Archive for April, 2008
green asparagus, white asparagus, favas, wild leeks, chives, cacio di fossa cheese (Tuscan pecorino which has been aged underground).
Fried artichokes in the Jewish style — a traditional recipe of the Jewish community of Rome. Oil frying the prepared artichokes makes them open up like a chrysanthemum. Here some fresh mint aioli has been drizzled on the sides. Artichokes are a bit time-consuming to prepare, but these artichokes are incredibly tasty, addictive (when you eat the last one you’ll wish you prepped more) and absolutely worth the effort.
Smoked cheese is great. Think grated smoked scamorza tossed with pasta. Smoking ricotta and then adding it to a risotto with fresh herbs is also delicious. I had some French feta on hand and smoked some in a corner of the barbecue. You end up with a creamy, smoky, salty cheese that goes well in a salad. It took about 5 minutes. Just make sure the cheese isn’t directly above the flames! Added to this salad are some toasted fennel seeds and black olives. Romaine lettuce makes an appearance in the background.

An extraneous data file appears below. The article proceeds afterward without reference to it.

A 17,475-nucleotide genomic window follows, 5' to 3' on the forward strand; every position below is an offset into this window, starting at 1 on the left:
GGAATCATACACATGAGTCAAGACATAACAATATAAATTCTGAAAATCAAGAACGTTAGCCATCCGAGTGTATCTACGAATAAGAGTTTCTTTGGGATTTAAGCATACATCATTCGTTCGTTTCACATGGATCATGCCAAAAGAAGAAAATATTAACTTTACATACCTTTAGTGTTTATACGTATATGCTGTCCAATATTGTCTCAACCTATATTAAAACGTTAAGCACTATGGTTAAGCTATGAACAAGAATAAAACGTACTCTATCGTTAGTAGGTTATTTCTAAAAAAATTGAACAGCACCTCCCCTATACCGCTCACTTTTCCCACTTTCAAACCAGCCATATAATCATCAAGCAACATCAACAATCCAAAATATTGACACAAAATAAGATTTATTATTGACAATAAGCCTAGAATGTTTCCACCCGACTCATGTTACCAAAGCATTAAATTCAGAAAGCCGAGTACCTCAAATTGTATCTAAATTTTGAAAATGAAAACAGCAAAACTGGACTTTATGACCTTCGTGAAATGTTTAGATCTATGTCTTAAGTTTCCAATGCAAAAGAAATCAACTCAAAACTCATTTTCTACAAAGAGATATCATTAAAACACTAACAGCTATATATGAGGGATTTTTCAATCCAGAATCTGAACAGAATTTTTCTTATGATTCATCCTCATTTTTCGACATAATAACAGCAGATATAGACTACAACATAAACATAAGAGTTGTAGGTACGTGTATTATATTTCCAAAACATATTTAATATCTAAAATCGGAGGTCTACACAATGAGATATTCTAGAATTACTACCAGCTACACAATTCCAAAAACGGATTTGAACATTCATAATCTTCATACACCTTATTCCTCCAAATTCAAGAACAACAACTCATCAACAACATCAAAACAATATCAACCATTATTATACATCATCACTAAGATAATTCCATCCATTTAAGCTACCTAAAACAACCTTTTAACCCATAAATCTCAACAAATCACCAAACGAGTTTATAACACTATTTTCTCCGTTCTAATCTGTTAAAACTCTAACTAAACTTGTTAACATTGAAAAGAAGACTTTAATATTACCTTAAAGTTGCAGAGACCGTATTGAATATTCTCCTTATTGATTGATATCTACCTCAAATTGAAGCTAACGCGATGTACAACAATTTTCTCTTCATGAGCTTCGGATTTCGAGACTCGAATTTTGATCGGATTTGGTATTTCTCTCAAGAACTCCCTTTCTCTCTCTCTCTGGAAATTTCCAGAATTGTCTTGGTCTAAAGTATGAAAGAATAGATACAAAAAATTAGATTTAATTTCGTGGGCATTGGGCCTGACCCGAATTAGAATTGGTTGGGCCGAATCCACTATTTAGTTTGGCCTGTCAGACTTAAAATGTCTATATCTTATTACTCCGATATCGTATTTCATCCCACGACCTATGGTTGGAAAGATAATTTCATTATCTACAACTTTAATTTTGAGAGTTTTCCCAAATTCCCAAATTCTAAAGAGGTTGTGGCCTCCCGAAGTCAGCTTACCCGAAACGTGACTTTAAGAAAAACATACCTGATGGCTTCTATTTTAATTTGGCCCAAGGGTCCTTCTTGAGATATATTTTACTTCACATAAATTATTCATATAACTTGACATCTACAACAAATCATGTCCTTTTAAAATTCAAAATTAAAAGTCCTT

Shelled soybeans with rice vinegar, sesame oil, soya sauce in equal parts. Thrown into the mix are toasted almonds and sesame seeds. A salad that is hard to stop eating, but that’s good — it’s super healthy.
Panna Cotta, which in Italian literally means ‘cooked cream’ is a fairly easy dessert to make. The trick is getting the right amount of gelatin or agar to set the liquids. Too little and the form won’t hold, too much and the mouthfeel is too rubbery. Here is a recipe that produced the above panna cotta. Most of the vanilla seeds fall to the bottom, which when inverted makes a beautiful topping.
1/3 cup milk
4 sheets gelatin
2 1/2 cups cream
1/3 cup sugar
1 vanilla pod